In addition, the analysts also recently told the Daily News that MDC Alliance leaders needed to ditch their “student politics” and stop dithering about whether to stick with the current name or come up with a completely new outfit.
Renowned Professor of World Politics at the University of London’s School of Oriental and African Studies (OAS), Stephen Chan, said Nelson Chamisa needed to “reinvent both himself and his party” and pursue dialogue to enhance his chances in the country’s fast-approaching next elections.
“You cannot confront Zanu PF and at the same time confront the other MDC, complaining that you are the real MDC … a situation of circular futility arises.
“He (Chamisa) needs to rebrand his party, ensure that there is national dialogue along the issue of reforms by engaging Zanu PF without necessarily being combative.
“I hate to say this, especially as many people think I am overly critical of him but, in fact, I extend my admiration to him, for he has great courage.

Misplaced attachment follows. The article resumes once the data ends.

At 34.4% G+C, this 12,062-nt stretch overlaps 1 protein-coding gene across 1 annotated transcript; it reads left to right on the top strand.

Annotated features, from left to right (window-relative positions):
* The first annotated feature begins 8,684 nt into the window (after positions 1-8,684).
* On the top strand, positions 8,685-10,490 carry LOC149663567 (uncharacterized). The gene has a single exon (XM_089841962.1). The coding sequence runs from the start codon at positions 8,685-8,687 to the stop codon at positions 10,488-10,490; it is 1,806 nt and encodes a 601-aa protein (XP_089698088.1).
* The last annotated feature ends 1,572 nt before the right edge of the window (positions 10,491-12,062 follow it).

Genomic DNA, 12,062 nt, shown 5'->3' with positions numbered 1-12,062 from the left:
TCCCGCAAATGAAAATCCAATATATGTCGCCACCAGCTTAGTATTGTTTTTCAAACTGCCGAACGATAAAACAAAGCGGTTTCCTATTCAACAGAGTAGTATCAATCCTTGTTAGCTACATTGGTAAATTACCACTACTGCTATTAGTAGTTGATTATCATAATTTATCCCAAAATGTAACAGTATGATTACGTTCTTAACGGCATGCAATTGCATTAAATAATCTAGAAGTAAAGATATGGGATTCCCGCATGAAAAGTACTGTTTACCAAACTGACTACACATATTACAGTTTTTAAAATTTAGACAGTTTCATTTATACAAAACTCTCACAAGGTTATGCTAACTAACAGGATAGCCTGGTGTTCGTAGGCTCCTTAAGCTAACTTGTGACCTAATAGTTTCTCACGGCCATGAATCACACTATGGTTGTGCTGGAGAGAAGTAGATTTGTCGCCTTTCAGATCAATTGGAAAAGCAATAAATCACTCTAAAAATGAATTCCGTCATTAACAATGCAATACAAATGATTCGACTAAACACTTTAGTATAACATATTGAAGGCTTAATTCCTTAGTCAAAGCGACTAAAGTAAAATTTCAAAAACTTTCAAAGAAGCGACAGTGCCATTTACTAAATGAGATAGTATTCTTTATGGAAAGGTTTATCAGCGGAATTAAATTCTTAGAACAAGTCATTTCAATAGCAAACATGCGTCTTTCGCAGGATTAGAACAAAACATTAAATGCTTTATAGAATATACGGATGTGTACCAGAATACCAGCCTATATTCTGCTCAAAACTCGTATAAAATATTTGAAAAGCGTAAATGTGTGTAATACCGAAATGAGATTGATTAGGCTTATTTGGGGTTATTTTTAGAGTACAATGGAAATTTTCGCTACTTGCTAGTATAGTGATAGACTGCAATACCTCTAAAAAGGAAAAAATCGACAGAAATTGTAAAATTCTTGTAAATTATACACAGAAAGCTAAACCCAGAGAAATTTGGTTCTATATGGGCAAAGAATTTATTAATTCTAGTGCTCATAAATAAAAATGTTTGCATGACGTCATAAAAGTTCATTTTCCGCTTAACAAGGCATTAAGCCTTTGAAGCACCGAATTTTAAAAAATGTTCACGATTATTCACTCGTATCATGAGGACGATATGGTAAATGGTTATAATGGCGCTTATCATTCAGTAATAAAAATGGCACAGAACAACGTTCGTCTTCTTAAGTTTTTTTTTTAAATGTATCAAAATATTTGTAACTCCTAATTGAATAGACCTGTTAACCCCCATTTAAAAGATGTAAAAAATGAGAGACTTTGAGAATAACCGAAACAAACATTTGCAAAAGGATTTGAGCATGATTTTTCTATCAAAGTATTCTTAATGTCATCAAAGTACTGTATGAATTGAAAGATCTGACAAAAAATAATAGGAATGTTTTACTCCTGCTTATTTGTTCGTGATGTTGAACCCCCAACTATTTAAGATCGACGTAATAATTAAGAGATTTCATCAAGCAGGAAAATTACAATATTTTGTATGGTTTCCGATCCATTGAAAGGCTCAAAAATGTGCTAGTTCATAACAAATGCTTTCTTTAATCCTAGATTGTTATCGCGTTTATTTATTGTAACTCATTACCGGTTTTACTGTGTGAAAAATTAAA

“However, it seems he uses exactly the same confrontational strategy that he used as a student leader,” Chan told the Daily News.
Respected University of Zimbabwe political science lecturer, Eldred Masunungure, weighed in saying it would be foolhardy for Chamisa to expect that Zanu PF would agree to any reforms, as some of his advisers were arguing, when he continued to dispute President Emmerson Mnangagwa’s legitimacy.
“The MDC Alliance leader should search for a viable solution through non-combative means given the nature of the ruling party.
“Confrontational battles are its area of specialisation and one does not walk into a lion’s den and expect to come out unscathed.
“There is a need for a serious paradigm shift in the opposition’s approach because they cannot afford to be blind to the reality of a vicious response to confrontation by Zanu PF,” Masunungure told the Daily News.
“If he hopes for an all-inclusive dialogue, it is only possible if he (Chamisa) discards the strategy of confrontation and uses persuasion by dropping the legitimacy demand as a sign of goodwill.
“He should put to the fore issues that affect the people — be they political, economic or social.
“That way, he stands a better chance of persuading Zanu PF to dialogue outside Polad, which is not really a good platform,” Masunungure said further. – Daily News